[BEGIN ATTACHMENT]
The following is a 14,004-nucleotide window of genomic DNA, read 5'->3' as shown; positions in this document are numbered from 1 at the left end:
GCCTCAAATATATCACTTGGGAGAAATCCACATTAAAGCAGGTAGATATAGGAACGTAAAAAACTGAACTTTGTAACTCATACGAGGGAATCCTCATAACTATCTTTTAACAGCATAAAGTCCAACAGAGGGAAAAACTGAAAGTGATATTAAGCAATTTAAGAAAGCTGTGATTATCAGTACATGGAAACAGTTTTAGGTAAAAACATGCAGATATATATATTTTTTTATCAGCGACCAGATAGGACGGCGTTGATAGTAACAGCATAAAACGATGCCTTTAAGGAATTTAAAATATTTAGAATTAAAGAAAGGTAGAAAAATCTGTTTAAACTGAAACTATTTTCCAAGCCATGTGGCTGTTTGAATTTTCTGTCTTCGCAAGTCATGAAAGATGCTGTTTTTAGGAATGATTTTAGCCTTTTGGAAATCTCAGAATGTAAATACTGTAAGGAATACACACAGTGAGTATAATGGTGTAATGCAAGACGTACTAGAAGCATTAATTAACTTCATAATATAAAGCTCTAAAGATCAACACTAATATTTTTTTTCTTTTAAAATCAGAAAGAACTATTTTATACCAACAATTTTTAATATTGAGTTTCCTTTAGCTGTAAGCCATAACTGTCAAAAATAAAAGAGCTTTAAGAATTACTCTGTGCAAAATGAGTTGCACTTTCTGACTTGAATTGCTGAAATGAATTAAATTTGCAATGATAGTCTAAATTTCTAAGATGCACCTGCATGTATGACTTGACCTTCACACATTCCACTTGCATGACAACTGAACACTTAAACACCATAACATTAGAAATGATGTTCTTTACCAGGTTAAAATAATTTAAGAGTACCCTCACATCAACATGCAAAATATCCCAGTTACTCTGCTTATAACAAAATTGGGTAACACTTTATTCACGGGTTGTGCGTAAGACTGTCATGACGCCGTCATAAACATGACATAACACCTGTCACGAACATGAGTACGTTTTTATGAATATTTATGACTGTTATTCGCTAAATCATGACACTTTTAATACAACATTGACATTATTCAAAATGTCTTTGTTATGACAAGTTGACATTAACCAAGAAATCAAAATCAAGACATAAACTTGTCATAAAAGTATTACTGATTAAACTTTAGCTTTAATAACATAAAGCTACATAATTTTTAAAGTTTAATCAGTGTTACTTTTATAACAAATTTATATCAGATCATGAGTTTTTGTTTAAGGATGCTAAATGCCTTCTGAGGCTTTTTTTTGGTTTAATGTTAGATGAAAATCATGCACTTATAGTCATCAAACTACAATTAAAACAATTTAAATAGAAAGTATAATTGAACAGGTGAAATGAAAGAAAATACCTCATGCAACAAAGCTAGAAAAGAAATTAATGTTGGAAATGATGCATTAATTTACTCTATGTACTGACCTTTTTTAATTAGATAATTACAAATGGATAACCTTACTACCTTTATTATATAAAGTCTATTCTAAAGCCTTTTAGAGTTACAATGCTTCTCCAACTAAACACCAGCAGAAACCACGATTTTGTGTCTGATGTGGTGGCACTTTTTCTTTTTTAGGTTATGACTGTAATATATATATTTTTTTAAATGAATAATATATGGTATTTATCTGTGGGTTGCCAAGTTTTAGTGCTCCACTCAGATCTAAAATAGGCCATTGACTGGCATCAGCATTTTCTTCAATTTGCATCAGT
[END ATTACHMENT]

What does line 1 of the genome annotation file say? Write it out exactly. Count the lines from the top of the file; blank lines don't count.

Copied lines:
The following is a 14,004-nucleotide window of genomic DNA, read 5'->3' as shown; positions in this document are numbered from 1 at the left end: